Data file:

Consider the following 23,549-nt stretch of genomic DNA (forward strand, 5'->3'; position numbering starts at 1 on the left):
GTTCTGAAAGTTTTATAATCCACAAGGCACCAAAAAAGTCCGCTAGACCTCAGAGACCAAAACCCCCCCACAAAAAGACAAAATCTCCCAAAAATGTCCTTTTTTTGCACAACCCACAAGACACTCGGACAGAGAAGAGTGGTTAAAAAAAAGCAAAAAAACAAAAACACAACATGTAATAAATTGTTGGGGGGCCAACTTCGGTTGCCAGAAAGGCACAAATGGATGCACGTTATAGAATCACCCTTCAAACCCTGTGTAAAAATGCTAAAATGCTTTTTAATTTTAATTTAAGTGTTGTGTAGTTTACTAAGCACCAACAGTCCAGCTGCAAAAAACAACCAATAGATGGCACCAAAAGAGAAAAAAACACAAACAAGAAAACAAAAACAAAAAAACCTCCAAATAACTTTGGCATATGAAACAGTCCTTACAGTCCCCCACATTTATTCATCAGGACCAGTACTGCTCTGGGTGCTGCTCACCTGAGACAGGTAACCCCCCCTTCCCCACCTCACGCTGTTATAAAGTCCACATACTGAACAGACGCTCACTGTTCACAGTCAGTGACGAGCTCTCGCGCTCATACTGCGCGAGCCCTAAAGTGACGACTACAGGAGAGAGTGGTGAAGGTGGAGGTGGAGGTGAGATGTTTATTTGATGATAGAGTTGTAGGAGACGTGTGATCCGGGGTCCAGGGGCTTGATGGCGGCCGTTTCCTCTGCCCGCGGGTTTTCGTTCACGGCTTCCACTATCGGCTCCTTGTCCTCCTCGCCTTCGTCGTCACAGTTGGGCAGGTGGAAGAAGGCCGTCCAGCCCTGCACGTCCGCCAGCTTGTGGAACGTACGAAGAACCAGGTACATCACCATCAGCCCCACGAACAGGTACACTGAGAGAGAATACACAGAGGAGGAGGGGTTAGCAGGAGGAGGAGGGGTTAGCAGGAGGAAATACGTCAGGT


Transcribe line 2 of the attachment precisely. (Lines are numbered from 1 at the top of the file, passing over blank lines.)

GTTCTGAAAGTTTTATAATCCACAAGGCACCAAAAAAGTCCGCTAGACCTCAGAGACCAAAACCCCCCCACAAAAAGACAAAATCTCCCAAAAATGTCCTTTTTTTGCACAACCCACAAGACACTCGGACAGAGAAGAGTGGTTAAAAAAAAGCAAAAAAACAAAAACACAACATGTAATAAATTGTTGGGGGGCCAACTTCGGTTGCCAGAAAGGCACAAATGGATGCACGTTATAGAATCACCCTTCAAACCCTGTGTAAAAATGCTAAAATGCTTTTTAATTTTAATTTAAGTGTTGTGTAGTTTACTAAGCACCAACAGTCCAGCTGCAAAAAACAACCAATAGATGGCACCAAAAGAGAAAAAAACACAAACAAGAAAACAAAAACAAAAAAACCTCCAAATAACTTTGGCATATGAAACAGTCCTTACAGTCCCCCACATTTATTCATCAGGACCAGTACTGCTCTGGGTGCTGCTCACCTGAGACAGGTAACCCCCCCTTCCCCACCTCACGCTGTTATAAAGTCCACATACTGAACAGACGCTCACTGTTCACAGTCAGTGACGAGCTCTCGCGCTCATACTGCGCGAGCCCTAAAGTGACGACTACAGGAGAGAGTGGTGAAGGTGGAGGTGGAGGTGAGATGTTTATTTGATGATAGAGTTGTAGGAGACGTGTGATCCGGGGTCCAGGGGCTTGATGGCGGCCGTTTCCTCTGCCCGCGGGTTTTCGTTCACGGCTTCCACTATCGGCTCCTTGTCCTCCTCGCCTTCGTCGTCACAGTTGGGCAGGTGGAAGAAGGCCGTCCAGCCCTGCACGTCCGCCAGCTTGTGGAACGTACGAAGAACCAGGTACATCACCATCAGCCCCACGAACAGGTACACTGAGAGAGAATACACAGAGGAGGAGGGGTTAGCAGGAGGAGGAGGGGTTAGCAGGAGGAAATACGTCAGGT